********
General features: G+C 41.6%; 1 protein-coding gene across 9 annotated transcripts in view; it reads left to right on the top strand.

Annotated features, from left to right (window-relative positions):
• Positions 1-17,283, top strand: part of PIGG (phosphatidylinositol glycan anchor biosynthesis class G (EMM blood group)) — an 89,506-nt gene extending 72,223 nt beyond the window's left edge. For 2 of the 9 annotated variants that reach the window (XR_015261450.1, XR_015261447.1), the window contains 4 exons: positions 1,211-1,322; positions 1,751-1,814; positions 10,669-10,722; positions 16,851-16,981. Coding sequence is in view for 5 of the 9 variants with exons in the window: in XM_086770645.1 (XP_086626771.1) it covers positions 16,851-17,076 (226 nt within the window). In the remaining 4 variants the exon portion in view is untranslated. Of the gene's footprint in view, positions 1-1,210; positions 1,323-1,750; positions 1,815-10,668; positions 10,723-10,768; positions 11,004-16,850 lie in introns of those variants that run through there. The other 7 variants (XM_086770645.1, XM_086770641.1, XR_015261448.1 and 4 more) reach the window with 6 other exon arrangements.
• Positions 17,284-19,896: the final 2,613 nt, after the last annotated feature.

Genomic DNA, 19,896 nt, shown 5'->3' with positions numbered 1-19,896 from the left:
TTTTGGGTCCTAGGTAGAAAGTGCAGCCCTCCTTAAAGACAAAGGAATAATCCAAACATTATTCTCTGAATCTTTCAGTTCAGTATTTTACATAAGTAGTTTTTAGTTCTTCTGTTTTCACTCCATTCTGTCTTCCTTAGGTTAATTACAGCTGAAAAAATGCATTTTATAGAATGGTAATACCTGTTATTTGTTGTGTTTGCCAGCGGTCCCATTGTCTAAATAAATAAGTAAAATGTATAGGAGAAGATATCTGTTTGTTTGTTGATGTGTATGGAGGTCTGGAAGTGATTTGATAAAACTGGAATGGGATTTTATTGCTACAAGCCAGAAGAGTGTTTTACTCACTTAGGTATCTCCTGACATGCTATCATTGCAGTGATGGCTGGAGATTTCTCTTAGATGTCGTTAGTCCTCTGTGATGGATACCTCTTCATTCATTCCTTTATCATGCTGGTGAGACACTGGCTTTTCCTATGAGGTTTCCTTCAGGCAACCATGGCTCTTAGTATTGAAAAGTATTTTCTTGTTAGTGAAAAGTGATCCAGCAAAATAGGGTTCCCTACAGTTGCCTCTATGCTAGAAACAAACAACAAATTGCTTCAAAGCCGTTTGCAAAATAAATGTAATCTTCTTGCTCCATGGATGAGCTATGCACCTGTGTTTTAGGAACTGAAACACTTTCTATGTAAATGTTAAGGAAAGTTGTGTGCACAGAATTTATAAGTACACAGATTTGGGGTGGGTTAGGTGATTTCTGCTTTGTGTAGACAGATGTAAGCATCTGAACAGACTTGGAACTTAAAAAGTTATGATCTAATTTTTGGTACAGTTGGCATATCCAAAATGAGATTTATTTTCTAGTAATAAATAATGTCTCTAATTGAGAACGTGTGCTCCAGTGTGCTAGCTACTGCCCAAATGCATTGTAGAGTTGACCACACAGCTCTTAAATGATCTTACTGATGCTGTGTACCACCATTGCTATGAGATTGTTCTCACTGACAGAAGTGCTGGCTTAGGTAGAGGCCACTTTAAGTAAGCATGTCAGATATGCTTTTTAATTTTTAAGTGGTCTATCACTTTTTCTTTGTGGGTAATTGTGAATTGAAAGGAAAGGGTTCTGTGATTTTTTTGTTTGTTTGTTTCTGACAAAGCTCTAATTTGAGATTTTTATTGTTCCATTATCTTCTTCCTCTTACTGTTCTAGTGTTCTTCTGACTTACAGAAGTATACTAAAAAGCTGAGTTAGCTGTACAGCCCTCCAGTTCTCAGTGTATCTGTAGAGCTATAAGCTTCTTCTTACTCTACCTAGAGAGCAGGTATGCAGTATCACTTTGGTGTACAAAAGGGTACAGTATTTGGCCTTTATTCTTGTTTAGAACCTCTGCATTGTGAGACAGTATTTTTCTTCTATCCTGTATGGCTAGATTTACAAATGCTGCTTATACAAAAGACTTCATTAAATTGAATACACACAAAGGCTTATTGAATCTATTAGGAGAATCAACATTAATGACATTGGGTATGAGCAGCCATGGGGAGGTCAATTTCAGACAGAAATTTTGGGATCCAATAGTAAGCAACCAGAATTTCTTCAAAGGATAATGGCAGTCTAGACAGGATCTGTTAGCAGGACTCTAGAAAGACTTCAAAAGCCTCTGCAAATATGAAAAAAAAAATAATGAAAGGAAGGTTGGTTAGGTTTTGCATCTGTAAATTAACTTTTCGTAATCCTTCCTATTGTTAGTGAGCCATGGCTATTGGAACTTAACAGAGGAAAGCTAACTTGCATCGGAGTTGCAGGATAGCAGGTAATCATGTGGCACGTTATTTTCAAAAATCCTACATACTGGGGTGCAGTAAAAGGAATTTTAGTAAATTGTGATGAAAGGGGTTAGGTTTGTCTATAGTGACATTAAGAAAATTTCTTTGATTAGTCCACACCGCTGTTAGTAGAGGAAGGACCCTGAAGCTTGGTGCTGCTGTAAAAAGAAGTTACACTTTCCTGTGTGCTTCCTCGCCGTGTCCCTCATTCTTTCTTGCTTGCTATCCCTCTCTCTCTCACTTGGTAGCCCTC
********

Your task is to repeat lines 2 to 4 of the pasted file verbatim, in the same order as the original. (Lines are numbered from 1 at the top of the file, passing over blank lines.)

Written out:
Annotated features, from left to right (window-relative positions):
• Positions 1-17,283, top strand: part of PIGG (phosphatidylinositol glycan anchor biosynthesis class G (EMM blood group)) — an 89,506-nt gene extending 72,223 nt beyond the window's left edge. For 2 of the 9 annotated variants that reach the window (XR_015261450.1, XR_015261447.1), the window contains 4 exons: positions 1,211-1,322; positions 1,751-1,814; positions 10,669-10,722; positions 16,851-16,981. Coding sequence is in view for 5 of the 9 variants with exons in the window: in XM_086770645.1 (XP_086626771.1) it covers positions 16,851-17,076 (226 nt within the window). In the remaining 4 variants the exon portion in view is untranslated. Of the gene's footprint in view, positions 1-1,210; positions 1,323-1,750; positions 1,815-10,668; positions 10,723-10,768; positions 11,004-16,850 lie in introns of those variants that run through there. The other 7 variants (XM_086770645.1, XM_086770641.1, XR_015261448.1 and 4 more) reach the window with 6 other exon arrangements.
• Positions 17,284-19,896: the final 2,613 nt, after the last annotated feature.